A girl named Nemo (Marlow Barkley) lives with her free-spirited father (Kyle Chandler) on an island isolated from civilization. When a parent dies at sea, the heroine is sent to live with her uncle Philip (Chris O’Dowd), whom she has never seen before. He is the exact opposite of his brother: closed in on himself, unsociable, interested only in door locks (he runs a company for their manufacture). From the dull reality, Nemo hides in dreams. In them, the girl meets Flip (Jason Momoa) – a character from her father’s night stories, a brash and noisy man with goat horns. He declares that Nemo should help him find a certain pearl in the Land of Dreams. Like, she will help Flip remember who he is. And the girl will be able to meet her father again – albeit in a dream.
Slumberland is loosely based on the work of Winsor McKay, an early 20th-century cartoonist and animation pioneer who was one of the first to experiment with capturing moving drawings on camera. Stories about “Little Nemo in the Land of Dreams” McKay did, however, in the form of comics – also for his revolutionary years. Winsor changed the shape and size of individual frames, looked for ways to creatively convey the experience of being in a surreal dream through a drawing, and finally, frankly mocked the medium and broke the “fourth wall” (we recall that it was in the 10s of the last century). His work later inspired Walt Disney, Maus author Art Spiegelman, and even Federico Fellini.
On the big screen, his work has already been filmed. In 1989, the joint American-Japanese cartoon “Little Nemo: Adventures in the Land of Dreams” was released: a curious picture, but it failed miserably at the box office. Netflix’s Slumberland is just the second attempt to bring McKay’s fantasies into film space. And it seems to fail again.
And not because the creators shoveled the entire plot of “Little Nemo” and built their own from the echoes of the original work. This is just not a problem: for all the artistic genius of McKay, he was not the best storyteller. But because a Netflix picture cannot convey even one hundredth of the creative power of a centuries-old comic book. If “Little Nemo” broke ideas about the possibilities of his art form, created something new and daring, then “Slumberland” is as unprincipled and passive a movie as it is possible in principle. Another streaming “content”, not particularly bad and certainly not too good.
In theory, the dream world in the film should act as a kind of antipode to Nemo’s boring gray reality with its sterile glass schools and uncle’s lifeless apartment, inhabited by door locks of different ages and sizes. But in reality, she looks exactly the same faded. The whole Land of Dreams is five inexpressive locations, some of which are also rather lousy drawn on a computer. However, it was strange to expect any bright surrealism from Francis Lawrence, the author of Constantine, I Am Legend, Red Sparrow and a couple of parts of The Hunger Games. The director is already very uneven, but most importantly, he is one of those whom the tongue does not dare to call a big dreamer. The texture of “Slumberland” would suit some Jean-Pierre Jeunet, Del Toro or, ideally, Terry Gilliam. Although the latter already has “Land of the Tides” – in fact, a tougher version of the same story.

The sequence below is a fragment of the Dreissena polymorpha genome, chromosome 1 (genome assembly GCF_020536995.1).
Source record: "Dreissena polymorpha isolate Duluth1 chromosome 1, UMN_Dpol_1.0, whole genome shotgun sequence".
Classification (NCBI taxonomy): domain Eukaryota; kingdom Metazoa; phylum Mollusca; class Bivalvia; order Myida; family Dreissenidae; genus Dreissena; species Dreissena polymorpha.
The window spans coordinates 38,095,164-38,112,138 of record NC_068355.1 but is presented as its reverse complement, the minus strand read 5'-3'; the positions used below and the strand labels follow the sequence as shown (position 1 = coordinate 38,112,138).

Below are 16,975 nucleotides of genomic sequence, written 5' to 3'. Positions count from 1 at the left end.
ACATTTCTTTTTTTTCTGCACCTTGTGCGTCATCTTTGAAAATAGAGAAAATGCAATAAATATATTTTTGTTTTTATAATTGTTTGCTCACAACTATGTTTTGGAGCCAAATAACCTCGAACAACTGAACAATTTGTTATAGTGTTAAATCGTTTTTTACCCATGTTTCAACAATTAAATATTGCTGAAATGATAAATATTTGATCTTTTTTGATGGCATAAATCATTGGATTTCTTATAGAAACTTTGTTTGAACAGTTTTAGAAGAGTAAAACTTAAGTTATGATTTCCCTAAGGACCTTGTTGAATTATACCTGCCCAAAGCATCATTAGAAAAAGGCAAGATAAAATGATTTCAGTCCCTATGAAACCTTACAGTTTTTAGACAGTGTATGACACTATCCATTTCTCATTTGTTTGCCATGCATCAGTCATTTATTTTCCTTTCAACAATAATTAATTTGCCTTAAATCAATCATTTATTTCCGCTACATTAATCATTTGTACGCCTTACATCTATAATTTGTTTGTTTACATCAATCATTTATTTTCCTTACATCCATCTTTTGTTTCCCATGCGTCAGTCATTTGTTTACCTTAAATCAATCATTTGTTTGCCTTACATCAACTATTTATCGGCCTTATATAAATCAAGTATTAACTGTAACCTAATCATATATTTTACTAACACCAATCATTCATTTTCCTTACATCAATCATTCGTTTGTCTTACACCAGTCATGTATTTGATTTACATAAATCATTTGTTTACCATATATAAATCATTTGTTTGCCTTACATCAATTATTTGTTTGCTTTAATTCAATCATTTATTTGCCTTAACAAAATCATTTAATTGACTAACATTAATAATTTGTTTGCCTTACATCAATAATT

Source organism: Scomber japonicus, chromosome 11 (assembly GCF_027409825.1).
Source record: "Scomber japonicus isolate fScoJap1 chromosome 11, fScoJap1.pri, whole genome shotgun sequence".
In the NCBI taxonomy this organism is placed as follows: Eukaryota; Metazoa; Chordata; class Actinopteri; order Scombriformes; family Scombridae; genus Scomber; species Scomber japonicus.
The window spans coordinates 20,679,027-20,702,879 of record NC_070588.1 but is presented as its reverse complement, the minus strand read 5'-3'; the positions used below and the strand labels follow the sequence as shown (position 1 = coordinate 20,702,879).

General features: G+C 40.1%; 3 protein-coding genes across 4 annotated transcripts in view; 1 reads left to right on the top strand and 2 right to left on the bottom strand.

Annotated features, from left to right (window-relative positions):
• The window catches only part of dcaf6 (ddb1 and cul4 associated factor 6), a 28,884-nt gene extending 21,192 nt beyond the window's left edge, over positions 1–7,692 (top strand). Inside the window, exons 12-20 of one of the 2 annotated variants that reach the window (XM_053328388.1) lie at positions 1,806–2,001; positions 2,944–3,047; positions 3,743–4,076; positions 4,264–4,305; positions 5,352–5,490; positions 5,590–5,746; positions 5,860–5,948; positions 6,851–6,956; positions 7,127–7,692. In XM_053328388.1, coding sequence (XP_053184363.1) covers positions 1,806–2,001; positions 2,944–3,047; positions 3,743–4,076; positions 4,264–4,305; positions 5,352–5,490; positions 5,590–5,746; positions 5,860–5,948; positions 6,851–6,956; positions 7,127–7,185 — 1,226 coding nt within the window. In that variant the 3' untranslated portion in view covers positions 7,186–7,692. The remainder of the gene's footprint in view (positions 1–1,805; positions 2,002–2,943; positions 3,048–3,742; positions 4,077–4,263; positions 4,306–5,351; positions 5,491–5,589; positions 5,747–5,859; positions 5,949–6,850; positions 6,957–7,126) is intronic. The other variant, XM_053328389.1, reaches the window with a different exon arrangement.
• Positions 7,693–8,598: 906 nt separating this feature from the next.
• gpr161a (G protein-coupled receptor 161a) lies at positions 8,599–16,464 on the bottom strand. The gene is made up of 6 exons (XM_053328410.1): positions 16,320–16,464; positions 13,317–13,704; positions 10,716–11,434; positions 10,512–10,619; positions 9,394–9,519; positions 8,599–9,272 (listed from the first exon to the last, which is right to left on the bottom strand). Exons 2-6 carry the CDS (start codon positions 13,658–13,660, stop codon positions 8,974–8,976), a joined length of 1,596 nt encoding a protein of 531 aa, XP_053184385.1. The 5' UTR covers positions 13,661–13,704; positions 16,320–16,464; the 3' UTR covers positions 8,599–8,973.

Lawrence’s directorial creativity is enough to sometimes launch a free-flying camera around the characters – this is how he apparently shows the chaotic essence of the world of dreams. Nearly all of the vivid imagery, such as the city-walking bed in the film, comes directly from McKay. Only Winsor’s love of racial stereotypes was not adopted (the time was different): they were all packaged in one harmless joke about Canadians. For a long time, probably, they chose those over whom you can still laugh.
But, most importantly, all the limitless potential of dream stories was reduced to an absolutely secondary drama about accepting death. There is absolutely nothing wrong with the idea of making a children’s movie about a complex issue. That’s just in a world spoiled by Pixar, it is difficult to feel the millionth time repeated truths. Pain must be accepted in order to survive it and move on. Sometimes what we think we want is not what we really need. In addition, “Land of Dreams” pronounces already simple morals aloud: there are already two heroines who, in the middle of the film, arrange small psychoanalysis sessions for Nemo and chew all the metaphors to the bored viewer.
Neither the charisma of Jason Momoa, who, in fact, plays the local version of Jack Sparrow (who plays well, but why – there is already a Sparrow) will not help such a fundamental scenario passivity. Nor the sincere efforts of the rest of the artists: Chris O’Dowd, it seems, is generally too good for this movie. “Land of Dreams” was made with good intentions, but not at all by the same hands. For a film about fantasies and dreams, there is surprisingly little creative spark in it.